Neurology QuestionsThose of us who follow the latest research in the search for an Alzheimer’s cure are all too familiar with the troublesome amyloid plaques thought to be linked to Alzheimer’s. But could it possibly be that those plaques are actually beneficial?

Neuroscientists Rudolph Tanzi and Robert Moir, of Massachusetts General, Harvard’s largest teaching hospital, are challenging long held beliefs in the field of Alzheimer’s research. They’re proposing that amyloid-beta is actually a beneficial part of our immunity, with the task of protecting the brain from foreign cells; much in the way an oyster develops a pearl, for self-defense. As Moir explains, “Maybe amyloid plaques are a brain pearl, a way for our body to trap and permanently sequester these invading pathogens.” 

This shift in thinking turns amyloid-beta from our enemy to a necessary component of our immune system. The problem rests in an accumulation of the plaques that can then impact flourishing brain cells, indicating Alzheimer’s disease

Although the research took years to accomplish, the results are well worth the time put in as we get one step closer to an Alzheimer’s cure. Not only were medical scientists able to validate the virus and bacteria killing ability of amyloids in the laboratory, but identical results were found when tested in animal models. In fact, mice with infections such as encephalitis or meningitis were protected against the disease when producing amyloids, while those lacking amyloids died within a short period of time.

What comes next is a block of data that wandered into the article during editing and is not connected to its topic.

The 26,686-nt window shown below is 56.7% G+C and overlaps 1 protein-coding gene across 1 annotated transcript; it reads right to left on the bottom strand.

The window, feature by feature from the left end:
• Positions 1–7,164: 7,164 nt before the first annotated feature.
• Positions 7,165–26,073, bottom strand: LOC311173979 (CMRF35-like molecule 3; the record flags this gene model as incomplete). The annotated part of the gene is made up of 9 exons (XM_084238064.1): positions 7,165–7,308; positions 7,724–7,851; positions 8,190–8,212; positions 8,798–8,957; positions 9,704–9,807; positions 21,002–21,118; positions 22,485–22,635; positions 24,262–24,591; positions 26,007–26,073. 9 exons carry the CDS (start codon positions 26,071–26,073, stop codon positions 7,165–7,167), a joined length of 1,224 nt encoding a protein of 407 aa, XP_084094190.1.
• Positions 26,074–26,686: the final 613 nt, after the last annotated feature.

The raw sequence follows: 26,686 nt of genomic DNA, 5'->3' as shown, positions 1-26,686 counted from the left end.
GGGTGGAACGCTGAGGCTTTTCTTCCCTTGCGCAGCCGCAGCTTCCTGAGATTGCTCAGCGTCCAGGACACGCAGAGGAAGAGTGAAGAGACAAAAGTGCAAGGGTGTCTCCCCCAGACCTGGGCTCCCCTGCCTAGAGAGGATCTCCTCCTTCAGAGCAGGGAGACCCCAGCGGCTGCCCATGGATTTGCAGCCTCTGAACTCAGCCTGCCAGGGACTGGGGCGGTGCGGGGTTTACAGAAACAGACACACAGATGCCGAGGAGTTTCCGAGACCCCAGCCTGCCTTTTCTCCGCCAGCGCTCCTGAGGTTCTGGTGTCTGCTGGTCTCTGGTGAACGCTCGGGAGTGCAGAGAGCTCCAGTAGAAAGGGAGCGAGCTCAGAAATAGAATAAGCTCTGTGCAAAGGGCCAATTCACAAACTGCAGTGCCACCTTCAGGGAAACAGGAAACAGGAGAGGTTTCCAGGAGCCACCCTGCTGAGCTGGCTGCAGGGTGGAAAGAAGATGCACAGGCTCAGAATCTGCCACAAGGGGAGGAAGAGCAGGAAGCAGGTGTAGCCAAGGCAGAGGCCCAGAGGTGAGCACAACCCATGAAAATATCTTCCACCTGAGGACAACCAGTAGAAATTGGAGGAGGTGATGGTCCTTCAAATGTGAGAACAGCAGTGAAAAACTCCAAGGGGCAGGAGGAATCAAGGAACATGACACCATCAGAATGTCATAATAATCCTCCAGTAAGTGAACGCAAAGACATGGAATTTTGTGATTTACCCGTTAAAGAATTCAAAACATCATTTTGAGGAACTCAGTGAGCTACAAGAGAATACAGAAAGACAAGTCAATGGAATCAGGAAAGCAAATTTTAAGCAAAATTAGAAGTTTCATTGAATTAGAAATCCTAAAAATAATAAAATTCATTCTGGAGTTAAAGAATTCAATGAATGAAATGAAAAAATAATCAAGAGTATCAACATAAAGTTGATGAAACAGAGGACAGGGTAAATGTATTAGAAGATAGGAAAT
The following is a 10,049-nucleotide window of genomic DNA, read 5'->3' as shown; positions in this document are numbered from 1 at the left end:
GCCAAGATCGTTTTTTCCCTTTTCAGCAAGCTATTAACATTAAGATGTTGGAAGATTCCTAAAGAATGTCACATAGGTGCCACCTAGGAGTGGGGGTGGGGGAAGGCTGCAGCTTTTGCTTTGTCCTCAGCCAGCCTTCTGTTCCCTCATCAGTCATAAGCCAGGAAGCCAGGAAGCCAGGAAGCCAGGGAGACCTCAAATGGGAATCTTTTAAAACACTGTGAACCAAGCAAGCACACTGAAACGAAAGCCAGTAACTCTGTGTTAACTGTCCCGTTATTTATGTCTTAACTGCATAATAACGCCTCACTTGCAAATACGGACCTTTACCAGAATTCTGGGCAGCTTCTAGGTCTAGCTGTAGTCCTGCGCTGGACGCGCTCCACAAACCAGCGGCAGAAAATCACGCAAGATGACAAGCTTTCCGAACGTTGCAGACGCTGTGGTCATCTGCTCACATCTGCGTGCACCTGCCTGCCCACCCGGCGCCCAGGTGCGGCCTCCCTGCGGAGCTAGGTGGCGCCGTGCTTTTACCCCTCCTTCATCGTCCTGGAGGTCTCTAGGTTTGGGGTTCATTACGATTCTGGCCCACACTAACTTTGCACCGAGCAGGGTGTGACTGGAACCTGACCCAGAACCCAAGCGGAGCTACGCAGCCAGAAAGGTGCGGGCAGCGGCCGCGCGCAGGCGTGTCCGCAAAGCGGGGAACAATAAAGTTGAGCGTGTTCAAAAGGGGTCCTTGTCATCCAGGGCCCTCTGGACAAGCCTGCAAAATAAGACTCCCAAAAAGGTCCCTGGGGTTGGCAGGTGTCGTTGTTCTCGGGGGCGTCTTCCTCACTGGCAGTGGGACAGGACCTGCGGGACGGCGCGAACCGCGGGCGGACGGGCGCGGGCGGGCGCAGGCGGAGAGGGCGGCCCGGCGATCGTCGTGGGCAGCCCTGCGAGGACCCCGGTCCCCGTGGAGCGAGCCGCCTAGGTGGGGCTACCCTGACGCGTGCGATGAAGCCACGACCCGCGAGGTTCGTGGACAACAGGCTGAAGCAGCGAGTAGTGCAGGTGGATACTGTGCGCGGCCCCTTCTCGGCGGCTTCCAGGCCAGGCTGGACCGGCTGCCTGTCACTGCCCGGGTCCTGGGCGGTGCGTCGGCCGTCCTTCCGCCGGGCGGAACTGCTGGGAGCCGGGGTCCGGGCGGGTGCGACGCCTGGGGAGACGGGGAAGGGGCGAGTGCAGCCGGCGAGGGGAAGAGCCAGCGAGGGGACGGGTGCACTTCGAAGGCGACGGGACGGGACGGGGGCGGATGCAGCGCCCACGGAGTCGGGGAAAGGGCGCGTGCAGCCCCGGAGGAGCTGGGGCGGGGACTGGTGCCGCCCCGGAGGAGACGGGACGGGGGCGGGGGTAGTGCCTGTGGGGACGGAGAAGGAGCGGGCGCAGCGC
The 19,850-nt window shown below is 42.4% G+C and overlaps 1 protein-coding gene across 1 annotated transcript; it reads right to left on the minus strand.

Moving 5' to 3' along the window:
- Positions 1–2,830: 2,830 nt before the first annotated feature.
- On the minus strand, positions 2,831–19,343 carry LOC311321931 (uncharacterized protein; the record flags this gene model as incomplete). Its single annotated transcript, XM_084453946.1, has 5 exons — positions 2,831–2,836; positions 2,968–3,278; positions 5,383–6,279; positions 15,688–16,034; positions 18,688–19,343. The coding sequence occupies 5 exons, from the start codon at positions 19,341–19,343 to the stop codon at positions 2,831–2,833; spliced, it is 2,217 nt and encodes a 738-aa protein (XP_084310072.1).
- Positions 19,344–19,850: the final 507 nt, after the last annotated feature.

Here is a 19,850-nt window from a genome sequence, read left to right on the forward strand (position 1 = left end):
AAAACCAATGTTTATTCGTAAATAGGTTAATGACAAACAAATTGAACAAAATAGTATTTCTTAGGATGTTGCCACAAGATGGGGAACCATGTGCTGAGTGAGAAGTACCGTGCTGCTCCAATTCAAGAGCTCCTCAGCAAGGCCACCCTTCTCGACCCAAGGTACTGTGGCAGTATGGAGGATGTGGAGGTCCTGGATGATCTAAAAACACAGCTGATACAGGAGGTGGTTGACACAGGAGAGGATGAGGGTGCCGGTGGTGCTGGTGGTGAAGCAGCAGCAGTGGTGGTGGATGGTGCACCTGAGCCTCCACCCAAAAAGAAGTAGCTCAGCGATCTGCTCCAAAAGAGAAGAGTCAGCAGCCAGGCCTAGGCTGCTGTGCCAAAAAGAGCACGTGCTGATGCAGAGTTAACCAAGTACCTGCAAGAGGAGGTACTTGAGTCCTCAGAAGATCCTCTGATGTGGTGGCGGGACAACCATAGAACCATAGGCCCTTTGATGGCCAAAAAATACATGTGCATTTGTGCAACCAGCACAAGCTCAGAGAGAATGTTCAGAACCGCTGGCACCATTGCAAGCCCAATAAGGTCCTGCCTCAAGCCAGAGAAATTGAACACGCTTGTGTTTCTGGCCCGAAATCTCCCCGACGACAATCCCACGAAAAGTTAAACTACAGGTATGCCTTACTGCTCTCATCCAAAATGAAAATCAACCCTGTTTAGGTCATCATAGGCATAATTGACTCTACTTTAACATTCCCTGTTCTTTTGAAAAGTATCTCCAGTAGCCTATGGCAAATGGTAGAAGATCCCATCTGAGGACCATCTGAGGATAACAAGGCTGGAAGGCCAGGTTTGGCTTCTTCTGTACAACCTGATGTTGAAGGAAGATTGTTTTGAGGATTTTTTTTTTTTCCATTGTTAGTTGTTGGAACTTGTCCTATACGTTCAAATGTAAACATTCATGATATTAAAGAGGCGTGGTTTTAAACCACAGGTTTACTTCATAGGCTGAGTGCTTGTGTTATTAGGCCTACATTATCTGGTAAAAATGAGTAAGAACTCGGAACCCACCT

Theories are still being researched; the immune system could be attacking healthy cells in the brain, not unlike what happens in other autoimmune disorders. Or, the body’s overreaction to a virus or bacteria entering the brain may be causing the issues. Once the cause is determined, it could possibly allow physicians to stop the process in the early stages and restrict the resulting dementia.   

Providers of dementia care in Atlanta, Atlanta Home Care Partners, will continue to follow the latest developments in Alzheimer’s disease, while providing specialized dementia care as we await a cure. Whether the need is for short-term respite care to allow family caregivers a break, full-time, around-the-clock care, or anything in between, we’re available to make life better for those with dementia and those who care for them.